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Risk stratification at primary care centres in Valencia (Spain) to activate integrated care pathways for elderly patients with chronic conditions


Ascensión Doñate-Martínez

Polibienestar Research Institute - University of Valencia, ES
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Introduction: The activation of integrated care pathways is not always easy and is time-consuming, so the standardized use of stratification tools (ST) can support health care professionals in decision-making processes. Several ST –developed and validated in the United States– have been implemented in the Valencia Region (Spain) at primary care (PC) centres to identify elders with multimorbidity at risk of suffering future hospital admissions (FHA). In spite of the usefulness of these instruments, it would be recommended to apply STs which have been specifically designed on the basis of the Spanish healthcare system and the characteristics of its population. Thus, the objective of this study was to design a ST aimed at the identification of elders at risk of hospital admissions in the following 12 months in the Valencian Healthcare System. 

Methods: The study started with the organization of focus groups (FG) with six multidisciplinary PC professionals aimed at selecting potential variables to be included in the ST. From the FG’s results a retrospective study was carried out with the objective of identifying the most significant variables. These variables were tested in a sample of 107 elders. In the last stage, the combination of variables derived from the previous steps was tested in a sample of 1,000 patients in order to select a final combination of variables and to build a predictive algorithm through binary logistic regression analysis.

Results: A set of 13 potential variables to be included in our ST were identified in the FG. These variables comprised data on socio-demographics, clinical and social aspects and registers on the previous use of health resources. As part of the retrospective studies, binary logistic regression analysis determined that the following variables were statistically significant as predictors of FHA: ‘chronic respiratory disease’ (OR= 2.32, p= 0.015), ‘chronic heart disease’ (OR= 2.10, p= 0.019), ‘palliative care’ (OR= 22.53, p= 0.04), and the ‘number of previous visits to emergency department at hospital’ (OR= 1.82, p< 0.001). The model derived a risk score from 0 to 1 for each patient, classifying patients as high risk of FHA at a risk score threshold of 0.5 or higher. The model had a sensitivity of 42% and specificity of 96% and the AUC was 0.76.

Discussions: The model developed within this study has shown an optimal performance, and an acceptable ability to identify patients at high risk of FHA who really were admitted

(sensitivity of 42%), an excellent ability to identify patients at low risk who really did not suffer any admission (specificity of 96%). The accuracy detecting patients was similar to other comparable studies or even higher with reported AUC of 0.764. Moreover, the model incorporates variables that can be collected automatically from electronic health information systems (eHIS). Furthermore, the experts participating in the FG highlighted some social variables – usually not registered within eHIS – as determinants of health, especially in elders with chronic conditions (such as availability of knowledge and skills for appropriate self-care, social and/or family support or economic difficulties). Thus, it is proposed a 2-phase stratification system: the first one will calculate the developed algorithm through eHIS, and the second one will assess social variables by consulting the professional of reference.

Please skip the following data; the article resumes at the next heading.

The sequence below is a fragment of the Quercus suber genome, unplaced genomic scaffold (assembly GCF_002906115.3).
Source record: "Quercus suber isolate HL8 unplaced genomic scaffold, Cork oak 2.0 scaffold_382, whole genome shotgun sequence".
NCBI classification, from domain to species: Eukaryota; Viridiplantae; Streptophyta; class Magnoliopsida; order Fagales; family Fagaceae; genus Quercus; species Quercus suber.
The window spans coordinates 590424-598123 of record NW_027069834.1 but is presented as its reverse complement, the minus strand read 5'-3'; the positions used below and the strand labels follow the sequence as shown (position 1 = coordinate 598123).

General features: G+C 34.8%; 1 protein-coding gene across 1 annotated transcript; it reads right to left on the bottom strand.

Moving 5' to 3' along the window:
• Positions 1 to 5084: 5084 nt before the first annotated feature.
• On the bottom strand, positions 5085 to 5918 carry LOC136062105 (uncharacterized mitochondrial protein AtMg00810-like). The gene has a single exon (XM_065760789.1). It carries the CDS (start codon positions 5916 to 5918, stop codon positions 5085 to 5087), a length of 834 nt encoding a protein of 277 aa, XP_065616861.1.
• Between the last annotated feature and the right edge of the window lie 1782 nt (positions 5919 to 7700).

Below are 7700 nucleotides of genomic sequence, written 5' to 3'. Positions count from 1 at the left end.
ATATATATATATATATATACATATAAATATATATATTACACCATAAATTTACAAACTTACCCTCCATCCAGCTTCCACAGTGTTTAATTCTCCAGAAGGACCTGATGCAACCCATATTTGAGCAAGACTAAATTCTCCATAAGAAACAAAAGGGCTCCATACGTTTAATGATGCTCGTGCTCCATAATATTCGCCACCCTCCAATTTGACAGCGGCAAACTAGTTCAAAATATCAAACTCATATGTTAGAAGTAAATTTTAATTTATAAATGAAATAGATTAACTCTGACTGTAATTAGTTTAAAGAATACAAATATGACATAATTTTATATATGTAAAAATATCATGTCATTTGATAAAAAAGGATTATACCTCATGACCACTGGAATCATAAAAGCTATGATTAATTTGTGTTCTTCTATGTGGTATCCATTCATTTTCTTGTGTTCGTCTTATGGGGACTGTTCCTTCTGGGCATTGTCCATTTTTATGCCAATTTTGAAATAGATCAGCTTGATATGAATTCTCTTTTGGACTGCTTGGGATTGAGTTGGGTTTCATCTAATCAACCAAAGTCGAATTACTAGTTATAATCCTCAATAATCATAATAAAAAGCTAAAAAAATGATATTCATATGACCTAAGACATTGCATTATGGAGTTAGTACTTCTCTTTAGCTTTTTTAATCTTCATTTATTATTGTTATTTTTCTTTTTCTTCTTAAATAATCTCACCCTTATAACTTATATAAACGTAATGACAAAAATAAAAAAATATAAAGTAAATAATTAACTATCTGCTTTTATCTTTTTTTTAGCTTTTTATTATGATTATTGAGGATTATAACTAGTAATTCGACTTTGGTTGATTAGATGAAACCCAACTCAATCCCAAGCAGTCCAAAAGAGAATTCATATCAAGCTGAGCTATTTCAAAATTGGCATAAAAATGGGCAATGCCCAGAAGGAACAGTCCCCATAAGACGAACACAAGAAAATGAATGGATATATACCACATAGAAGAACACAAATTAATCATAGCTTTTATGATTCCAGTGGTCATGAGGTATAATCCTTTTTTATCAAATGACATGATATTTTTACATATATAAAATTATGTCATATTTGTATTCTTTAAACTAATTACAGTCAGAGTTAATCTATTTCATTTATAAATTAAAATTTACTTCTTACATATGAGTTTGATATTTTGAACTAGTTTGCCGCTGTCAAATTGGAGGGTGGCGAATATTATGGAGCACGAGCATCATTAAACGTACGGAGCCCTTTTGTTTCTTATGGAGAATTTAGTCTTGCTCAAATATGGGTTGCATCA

Conclusions: The final predictive model is composed by variables available at eHIS, so it can be easily introduced into health administration system of the Valencia Region. From this screening and decision-making support ST, professionals will be able to implement a wide range of care plans in accordance with patients’ health and social needs which can potentially improve quality of care and favor that older people can remain at home longer.

Lessons learned: It is possible to design new ST on the basis of the target population profile and the characteristics of the healthcare system.

Limitations: The sample is not representative of the whole elderly population in the Valencia Region. Moreover, the sensitivity of the model is limited.

Suggestions for future research: Future studies are needed to validate these results with a larger sample from the Valencia Region and other regions in Spain. Moreover, it would be interesting to explore their applicability in other health and social care settings and even in other European contexts assessing the degree of similarity or variance of discriminating factors or the available electronic data sets. Currently, we continue this study developing an integrated care protocol to be implemented in those patients identified as high risk of suffering FHA by a multidisciplinary team of PC professionals (general practitioners, nurses and social workers).  


How to Cite: Doñate-Martínez A. Risk stratification at primary care centres in Valencia (Spain) to activate integrated care pathways for elderly patients with chronic conditions. International Journal of Integrated Care. 2017;17(5):A219. DOI:
Published on 17 Oct 2017.


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